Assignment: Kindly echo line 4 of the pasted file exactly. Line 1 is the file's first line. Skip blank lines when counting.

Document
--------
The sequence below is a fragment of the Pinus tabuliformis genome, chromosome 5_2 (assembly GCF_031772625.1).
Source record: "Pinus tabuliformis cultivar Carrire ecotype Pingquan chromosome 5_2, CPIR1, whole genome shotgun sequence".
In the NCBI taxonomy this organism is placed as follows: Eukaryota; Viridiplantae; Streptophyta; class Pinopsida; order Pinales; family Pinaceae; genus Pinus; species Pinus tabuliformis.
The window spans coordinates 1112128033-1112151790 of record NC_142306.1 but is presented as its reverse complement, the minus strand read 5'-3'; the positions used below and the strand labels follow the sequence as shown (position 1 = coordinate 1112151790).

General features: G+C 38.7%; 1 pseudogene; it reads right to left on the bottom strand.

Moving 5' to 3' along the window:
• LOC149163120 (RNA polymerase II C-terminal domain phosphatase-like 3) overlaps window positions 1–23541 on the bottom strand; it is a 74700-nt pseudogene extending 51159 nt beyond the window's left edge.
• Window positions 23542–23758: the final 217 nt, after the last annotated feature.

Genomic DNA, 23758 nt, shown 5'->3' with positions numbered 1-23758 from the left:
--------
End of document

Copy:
The window spans coordinates 1112128033-1112151790 of record NC_142306.1 but is presented as its reverse complement, the minus strand read 5'-3'; the positions used below and the strand labels follow the sequence as shown (position 1 = coordinate 1112151790).